Directed by:Quentin Tarantino
Writer/director Quentin Tarantino, pop culture’s idiot savant, burst on the Hollywood scene 17 years ago with Reservoir Dogs, a low budget heist-gone-wrong flick which demonstrated that low-lifes could be dramatically riveting. Two years later he proved he wasn’t a flash-in-the-pan; Pulp Fiction became an instant classic, providing grist for countless film-school seminars while spawning dozens of inferior knock-offs. A poorly-accepted dramatization of an Elmore Leonard novel starring Robert De Nero came next, (Jackie Brown) followed by the Kill Bill diptych and finally the self-consciously trashy Death Proof, the director’s half of the faux-schlock double feature Grindhouse. His fans relish each and every item in his oeuvre and there’s no doubt that Tarantino’s unique ear for street-level language, visually stunning action scenes and bizarre but insightful references to America’s mass-market consumerism have stamped him as a cinematic original. Thus far he’s managed to offend, assault and mystify his audiences without ever boring them; even when he dares you to object to the content of his absurd storylines or the complete degeneracy of his characters, watching a Tarantino movie is never dull.
Tarantino’s ability to generate a sense of menace may be the finest element in his screenwriting skills; his characters toy with each other, as anxious to assert psychological mastery as they are physical intimidation. The combination of the two and his genius for creating scenes in which the former inevitably leads to the latter make for great viewing; but like the child who and goes on and on far too long when asked by his parents to sing for guests, Tarantino succumbs here to an age-old screenwriter’s trap; he’s fallen in love with his own dialogue.
Inglorious beings with a classic Tarantino set piece; a verbal sparring match, set in 1941, between a terrified Gallic farmer and Colonel Hans Landa (Christoph Waltz) the unctuous Gestapo officer charged with rooting out the last remaining Jews in Nazi-occupied France. This initial interrogation scene precedes a deliberately erratic storyline, (annoyingly punctuated by chapter titles) which involves the attempt by an American/Jewish commando squad headed by Lt. Aldo Raine, (a Tennessee hillbilly played by Brad Pitt with an inexplicable rictus-inspired grin) to destroy the Nazi leadership by blowing up a movie theater in which they will witness the premier of a new German war film subsidized by The Reichsminister of Propaganda, Joseph Goebbels. Along the way, Britt’s commandos slay countless enemy soldiers in one blood-splattering display after another; British spies & members of the German underground die in a Rathskeller shoot-out and various scenes of torture-for-information and scalping are displayed with the director’s patented comic-book explicitness.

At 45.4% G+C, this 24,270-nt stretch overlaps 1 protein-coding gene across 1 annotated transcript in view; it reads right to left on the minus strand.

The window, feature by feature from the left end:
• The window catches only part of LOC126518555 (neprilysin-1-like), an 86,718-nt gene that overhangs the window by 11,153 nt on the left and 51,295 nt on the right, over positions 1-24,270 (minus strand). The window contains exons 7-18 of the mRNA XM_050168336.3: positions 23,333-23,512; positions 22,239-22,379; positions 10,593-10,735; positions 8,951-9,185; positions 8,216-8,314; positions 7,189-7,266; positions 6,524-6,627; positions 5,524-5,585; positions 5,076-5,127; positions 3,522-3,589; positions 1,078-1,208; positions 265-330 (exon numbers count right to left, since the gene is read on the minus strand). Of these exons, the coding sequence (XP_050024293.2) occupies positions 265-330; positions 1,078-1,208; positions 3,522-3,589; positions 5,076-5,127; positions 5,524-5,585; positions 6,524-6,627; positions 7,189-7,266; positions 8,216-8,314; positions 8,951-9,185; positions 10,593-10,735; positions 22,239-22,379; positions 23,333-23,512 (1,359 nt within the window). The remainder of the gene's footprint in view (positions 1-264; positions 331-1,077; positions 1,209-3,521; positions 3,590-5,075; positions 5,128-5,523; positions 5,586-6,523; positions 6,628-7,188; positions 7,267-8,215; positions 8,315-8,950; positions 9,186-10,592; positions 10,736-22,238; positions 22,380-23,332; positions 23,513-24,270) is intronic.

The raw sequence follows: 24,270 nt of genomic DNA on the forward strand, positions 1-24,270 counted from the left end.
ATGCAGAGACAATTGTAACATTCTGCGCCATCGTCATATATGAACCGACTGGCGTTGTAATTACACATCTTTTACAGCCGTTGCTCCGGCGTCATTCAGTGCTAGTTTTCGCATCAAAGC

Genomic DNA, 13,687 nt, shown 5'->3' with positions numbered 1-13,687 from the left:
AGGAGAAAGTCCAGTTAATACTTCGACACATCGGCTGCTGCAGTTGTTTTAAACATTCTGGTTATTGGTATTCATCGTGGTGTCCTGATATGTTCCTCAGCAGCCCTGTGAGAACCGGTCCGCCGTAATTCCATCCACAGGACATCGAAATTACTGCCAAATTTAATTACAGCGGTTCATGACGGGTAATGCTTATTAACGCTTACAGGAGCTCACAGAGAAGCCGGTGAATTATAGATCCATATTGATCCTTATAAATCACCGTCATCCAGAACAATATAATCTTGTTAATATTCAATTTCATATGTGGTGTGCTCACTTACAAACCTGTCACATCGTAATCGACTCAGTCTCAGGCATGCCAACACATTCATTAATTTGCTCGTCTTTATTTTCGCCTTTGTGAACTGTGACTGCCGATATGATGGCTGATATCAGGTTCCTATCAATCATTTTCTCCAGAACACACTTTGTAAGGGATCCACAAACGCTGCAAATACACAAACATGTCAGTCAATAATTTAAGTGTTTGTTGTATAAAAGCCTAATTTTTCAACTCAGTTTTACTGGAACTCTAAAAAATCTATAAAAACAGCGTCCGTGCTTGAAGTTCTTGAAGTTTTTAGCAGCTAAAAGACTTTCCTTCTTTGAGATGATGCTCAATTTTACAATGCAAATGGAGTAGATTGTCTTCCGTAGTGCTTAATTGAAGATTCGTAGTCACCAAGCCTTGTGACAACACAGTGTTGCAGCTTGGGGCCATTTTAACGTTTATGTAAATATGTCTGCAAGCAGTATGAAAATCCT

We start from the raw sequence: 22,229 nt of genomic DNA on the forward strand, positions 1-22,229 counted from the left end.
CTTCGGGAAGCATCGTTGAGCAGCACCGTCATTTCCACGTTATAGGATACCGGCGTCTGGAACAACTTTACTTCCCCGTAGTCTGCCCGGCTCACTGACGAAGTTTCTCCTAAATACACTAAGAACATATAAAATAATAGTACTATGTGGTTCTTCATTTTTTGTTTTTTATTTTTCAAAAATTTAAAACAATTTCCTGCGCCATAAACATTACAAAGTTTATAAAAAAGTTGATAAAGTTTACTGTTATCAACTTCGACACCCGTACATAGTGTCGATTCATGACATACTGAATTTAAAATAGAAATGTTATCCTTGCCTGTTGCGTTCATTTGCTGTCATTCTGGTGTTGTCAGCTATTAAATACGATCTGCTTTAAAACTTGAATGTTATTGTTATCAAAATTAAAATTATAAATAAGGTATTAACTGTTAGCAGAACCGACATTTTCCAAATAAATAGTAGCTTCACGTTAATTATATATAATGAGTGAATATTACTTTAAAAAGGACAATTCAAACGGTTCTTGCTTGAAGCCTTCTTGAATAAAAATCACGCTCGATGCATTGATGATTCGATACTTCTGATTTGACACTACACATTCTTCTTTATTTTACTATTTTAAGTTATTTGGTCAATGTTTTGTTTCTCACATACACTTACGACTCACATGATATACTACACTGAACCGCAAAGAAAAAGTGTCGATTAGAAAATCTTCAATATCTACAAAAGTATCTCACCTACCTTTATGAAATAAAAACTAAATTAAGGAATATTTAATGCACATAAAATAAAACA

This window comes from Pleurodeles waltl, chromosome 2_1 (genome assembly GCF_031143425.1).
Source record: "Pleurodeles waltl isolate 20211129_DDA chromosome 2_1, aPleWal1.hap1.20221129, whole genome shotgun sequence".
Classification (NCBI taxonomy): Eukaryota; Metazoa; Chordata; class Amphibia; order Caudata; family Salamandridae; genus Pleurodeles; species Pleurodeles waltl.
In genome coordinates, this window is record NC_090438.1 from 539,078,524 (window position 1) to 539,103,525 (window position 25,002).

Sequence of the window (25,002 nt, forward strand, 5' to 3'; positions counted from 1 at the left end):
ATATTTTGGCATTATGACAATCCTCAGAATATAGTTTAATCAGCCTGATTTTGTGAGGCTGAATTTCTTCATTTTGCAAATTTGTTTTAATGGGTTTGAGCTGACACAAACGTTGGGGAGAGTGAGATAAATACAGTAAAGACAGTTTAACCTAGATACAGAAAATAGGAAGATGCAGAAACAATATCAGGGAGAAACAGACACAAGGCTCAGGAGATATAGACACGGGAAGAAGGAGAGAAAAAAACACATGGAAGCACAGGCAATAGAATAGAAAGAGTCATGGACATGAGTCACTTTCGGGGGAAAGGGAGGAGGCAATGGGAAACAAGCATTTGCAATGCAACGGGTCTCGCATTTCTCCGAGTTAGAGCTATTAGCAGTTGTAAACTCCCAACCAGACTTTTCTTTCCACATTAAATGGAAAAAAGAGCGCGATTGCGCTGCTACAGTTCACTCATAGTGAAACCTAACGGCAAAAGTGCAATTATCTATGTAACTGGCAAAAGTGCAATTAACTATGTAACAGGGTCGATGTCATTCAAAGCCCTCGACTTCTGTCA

All this mayhem is encased in a veritable tutorial on the pre-war German film industry; references to now legendary directors, classic movie titles from that time period and even a disquisition on the chemical nature of the film stock employed at the time burden the movie with so many irrelevant distractions one can be forgiven for silently screaming at the screen…”for God’s sake, get on with it”. Inglorious Bastards running-time clocks in at a whopping 2 hours and 32 minutes, nearly half of which is spent in static conversations that grow turgid - - and this from a film-maker known for the nearly manic momentum of his films. Unfortunately, Inglorious Bastards sags, then lags and finally gags its audience with horrific climatic carnage as U.S. Jewish soldiers engage in the kind of bestial slaughter for which the Nazis themselves are so justifiably vilified.
Nothing Tarantino does is completely worthless of course; Waltz’s performance is Oscar worthy, the dialogue crackles even when it runs on far too long, some of the interior scenes are lit to eerie perfection and the director’s ability to heighten the dramatic effect of his shots by presenting them from an unexpected point of view make sections of Inglorious quite interesting.
Some critics have expressed unease with Tarantino’s flippant reversal of historical fact (Jews indiscriminately killing Germans) but I think that quite misses the point - - the director’s sympathies are clearly on the side of history. But by turning the very real and devastating events of WW II into a caricatured, cartoon-ish fantasy, Tarantino trivializes events about which his target audience (males 18-35) knows far too little. In the end, that’s the most egregious failing of this referential ode to Tarantino’s film-making skills.
The Verdict? Three “selves”; a self-conscious movie by a self-absorbed director in danger of drowning in self-regard.Jake's Takes comments powered by Disqus